Have you ever laid down and rolled around on a pile of #4 crushed limestone rock?  I have.  Don’t ask why.  If you have, then you should already possess with a significant amount of certainty knowledge of what a Rumble Roller feels like.  There isn’t much difference between the feel of a Rumble Roller and that of jagged rock gouging your muscles.  It’s impossible to become completely comfortable on either.  The only differences that I see is that the Rumble Roller is much more portable than a pile of rocks and that when you’re finished with the roller, you aren’t covered in grayish limestone dust.  If you were to ever listen to me while I’m in a Rumble Roller session, you might think that I was undergoing slow torture.  You would almost be right.

Despite my belief that one cannot and should not relax on a bunch of crushed rocks, I do recommend (highly) the Rumble Roller.  Let’s back up a minute first.  If you have never used a regular foam roller before then it is surprisingly painful.  The Rumble Roller takes that pain to a new level, but as painful as it is; it is equally effective at coercing your muscles into flexibility.  I am one of the most inflexible people I know.  I do not recall having ever touched my toes in my entire life.  I still can’t even after 2 years of yoga and stretching.  I have made gains over these 2 years and  I’m now only 4 inches away from my toes rather than 9.5 when I started.  However, in the last couple of weeks since using the Rumble Roller I can sense some flexibility that was previously missing.  My starting point at stretches is now closer to my desired ending point and it doesn’t feel like I’m trying to stretch rebar anymore.  This could simply be a product of my imagination, but I don’t think so.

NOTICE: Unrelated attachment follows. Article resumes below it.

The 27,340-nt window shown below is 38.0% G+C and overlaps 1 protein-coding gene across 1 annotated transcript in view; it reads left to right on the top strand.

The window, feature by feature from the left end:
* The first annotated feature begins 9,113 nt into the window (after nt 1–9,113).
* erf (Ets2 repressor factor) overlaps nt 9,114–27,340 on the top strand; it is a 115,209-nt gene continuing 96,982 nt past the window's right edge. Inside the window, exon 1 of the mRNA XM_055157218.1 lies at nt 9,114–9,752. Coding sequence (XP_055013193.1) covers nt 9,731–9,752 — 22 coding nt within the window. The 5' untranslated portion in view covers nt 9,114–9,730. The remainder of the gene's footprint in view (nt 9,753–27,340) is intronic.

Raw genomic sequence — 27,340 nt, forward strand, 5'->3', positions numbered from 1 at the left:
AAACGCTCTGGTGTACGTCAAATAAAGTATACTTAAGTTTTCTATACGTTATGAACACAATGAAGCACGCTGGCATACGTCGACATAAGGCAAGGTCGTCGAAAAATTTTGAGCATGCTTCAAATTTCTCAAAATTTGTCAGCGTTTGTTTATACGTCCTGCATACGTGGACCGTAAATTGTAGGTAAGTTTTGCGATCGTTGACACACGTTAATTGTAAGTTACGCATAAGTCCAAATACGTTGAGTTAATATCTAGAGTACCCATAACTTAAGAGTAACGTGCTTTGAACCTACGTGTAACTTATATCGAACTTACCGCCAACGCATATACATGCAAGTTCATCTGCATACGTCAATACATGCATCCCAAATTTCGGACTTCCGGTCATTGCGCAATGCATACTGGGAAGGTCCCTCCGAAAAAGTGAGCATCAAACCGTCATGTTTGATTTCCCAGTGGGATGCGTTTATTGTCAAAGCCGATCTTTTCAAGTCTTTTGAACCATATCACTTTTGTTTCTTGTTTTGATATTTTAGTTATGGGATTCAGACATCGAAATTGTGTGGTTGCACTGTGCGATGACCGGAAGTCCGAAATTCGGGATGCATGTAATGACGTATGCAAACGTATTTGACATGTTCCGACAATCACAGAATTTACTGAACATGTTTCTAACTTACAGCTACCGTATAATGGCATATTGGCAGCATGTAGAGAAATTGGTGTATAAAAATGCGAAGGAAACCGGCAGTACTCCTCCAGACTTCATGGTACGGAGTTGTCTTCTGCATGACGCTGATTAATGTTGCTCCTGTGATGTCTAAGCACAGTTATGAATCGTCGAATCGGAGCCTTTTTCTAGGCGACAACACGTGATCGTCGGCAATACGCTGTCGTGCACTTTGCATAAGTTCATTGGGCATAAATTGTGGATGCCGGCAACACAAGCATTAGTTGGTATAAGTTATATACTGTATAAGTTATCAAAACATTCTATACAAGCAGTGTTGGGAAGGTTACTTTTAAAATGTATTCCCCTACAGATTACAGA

I purchased the 36″ inch original density model from Amazon.  In hindsight, the compact model would probably work just as well for me.  It comes with a nice set of instructions on how to properly use it.  You don’t just roll around on it like a rolling pin.  When it gets really painful you stop on that point.  Yes, you heard that right.   The goal is to find the position in which it hurts the most and stay there for what seems like an achingly long time.  As bad as this sounds, I’ve begun to look forward to my Rumble Roller sessions and I now use it 4 or 5 times a week.  This might just be the missing tool that I’ve needed to transform from stick man into Gumby (or at least a crude approximation of Gumby).